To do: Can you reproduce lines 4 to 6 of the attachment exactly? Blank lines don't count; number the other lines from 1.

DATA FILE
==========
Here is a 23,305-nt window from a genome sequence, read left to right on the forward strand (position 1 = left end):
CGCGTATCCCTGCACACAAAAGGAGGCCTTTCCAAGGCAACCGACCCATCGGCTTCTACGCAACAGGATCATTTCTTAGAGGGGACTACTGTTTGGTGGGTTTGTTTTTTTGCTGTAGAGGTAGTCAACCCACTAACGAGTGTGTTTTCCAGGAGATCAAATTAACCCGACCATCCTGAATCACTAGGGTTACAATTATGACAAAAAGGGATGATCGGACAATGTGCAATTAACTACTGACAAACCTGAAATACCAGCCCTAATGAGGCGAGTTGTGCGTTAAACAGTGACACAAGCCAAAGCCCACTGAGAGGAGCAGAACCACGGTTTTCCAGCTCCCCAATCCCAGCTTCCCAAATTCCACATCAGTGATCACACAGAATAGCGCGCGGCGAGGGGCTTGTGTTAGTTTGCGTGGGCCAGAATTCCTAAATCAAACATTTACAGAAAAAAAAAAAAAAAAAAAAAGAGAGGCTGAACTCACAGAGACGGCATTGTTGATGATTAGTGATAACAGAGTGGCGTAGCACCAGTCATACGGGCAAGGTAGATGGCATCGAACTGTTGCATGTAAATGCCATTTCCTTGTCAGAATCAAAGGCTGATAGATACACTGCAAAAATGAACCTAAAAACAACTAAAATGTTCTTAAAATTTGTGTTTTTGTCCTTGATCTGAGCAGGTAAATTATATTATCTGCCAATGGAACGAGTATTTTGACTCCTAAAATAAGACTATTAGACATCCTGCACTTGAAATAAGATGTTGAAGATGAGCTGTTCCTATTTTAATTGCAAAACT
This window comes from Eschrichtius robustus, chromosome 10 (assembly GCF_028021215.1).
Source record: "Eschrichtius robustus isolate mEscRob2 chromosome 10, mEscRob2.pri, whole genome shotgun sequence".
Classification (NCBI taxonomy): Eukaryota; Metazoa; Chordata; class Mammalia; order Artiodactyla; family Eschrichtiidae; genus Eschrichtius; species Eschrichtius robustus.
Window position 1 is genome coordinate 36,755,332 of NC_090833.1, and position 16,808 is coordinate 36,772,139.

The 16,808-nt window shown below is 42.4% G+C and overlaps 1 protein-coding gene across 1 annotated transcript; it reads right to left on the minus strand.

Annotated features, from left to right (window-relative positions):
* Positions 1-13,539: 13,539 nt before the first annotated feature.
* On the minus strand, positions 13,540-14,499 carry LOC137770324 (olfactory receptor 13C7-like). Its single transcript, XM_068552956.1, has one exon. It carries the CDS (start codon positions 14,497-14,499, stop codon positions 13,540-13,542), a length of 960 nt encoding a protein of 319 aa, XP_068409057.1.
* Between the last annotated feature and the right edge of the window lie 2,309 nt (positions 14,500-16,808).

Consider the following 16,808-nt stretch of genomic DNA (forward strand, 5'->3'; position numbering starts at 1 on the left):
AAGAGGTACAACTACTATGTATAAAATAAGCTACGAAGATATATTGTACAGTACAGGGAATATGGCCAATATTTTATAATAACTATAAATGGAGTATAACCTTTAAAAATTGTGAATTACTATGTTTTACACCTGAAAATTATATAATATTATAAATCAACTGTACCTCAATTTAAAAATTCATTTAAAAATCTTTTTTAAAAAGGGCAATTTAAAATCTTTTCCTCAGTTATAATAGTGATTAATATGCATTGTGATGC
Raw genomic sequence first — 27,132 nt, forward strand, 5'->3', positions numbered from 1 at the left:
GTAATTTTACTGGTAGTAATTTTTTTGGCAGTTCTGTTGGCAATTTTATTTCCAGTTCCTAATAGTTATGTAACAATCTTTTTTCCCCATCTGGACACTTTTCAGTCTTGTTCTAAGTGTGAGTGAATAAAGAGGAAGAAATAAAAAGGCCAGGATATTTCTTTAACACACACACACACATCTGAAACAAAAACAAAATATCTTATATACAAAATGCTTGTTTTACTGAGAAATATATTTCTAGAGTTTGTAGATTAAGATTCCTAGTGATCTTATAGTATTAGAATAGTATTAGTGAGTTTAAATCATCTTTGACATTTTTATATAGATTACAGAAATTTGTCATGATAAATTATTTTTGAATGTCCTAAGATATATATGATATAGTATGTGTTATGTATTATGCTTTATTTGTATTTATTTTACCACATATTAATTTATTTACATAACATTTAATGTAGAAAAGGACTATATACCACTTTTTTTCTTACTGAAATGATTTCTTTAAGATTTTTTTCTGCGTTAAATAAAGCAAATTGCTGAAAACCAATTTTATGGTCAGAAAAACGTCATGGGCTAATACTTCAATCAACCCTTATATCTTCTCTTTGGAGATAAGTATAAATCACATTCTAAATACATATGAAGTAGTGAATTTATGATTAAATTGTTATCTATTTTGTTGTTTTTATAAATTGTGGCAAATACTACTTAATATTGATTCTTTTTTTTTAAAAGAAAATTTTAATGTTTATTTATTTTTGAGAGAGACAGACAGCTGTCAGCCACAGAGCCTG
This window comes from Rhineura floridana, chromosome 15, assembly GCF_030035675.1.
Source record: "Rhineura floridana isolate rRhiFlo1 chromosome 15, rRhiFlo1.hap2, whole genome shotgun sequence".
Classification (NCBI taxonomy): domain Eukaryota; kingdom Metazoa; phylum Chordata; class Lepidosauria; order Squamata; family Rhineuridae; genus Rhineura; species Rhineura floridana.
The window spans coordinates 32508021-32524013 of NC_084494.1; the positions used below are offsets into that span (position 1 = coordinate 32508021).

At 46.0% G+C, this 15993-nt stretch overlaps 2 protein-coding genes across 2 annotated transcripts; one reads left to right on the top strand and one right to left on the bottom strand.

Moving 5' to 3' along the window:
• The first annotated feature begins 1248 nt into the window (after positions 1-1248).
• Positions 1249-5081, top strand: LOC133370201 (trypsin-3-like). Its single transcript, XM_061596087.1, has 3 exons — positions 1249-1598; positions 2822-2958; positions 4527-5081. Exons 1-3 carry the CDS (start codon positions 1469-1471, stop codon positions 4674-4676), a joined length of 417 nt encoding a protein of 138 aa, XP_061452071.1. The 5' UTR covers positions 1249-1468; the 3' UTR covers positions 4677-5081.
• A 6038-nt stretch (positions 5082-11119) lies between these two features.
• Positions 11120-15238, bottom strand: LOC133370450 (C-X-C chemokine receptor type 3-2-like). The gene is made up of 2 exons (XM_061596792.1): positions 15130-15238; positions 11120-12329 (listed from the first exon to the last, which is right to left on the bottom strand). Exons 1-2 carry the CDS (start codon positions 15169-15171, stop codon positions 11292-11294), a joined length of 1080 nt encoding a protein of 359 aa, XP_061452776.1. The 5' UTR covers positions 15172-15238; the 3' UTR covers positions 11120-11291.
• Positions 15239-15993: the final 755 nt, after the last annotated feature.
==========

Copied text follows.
Source record: "Eschrichtius robustus isolate mEscRob2 chromosome 10, mEscRob2.pri, whole genome shotgun sequence".
Classification (NCBI taxonomy): Eukaryota; Metazoa; Chordata; class Mammalia; order Artiodactyla; family Eschrichtiidae; genus Eschrichtius; species Eschrichtius robustus.
Window position 1 is genome coordinate 36,755,332 of NC_090833.1, and position 16,808 is coordinate 36,772,139.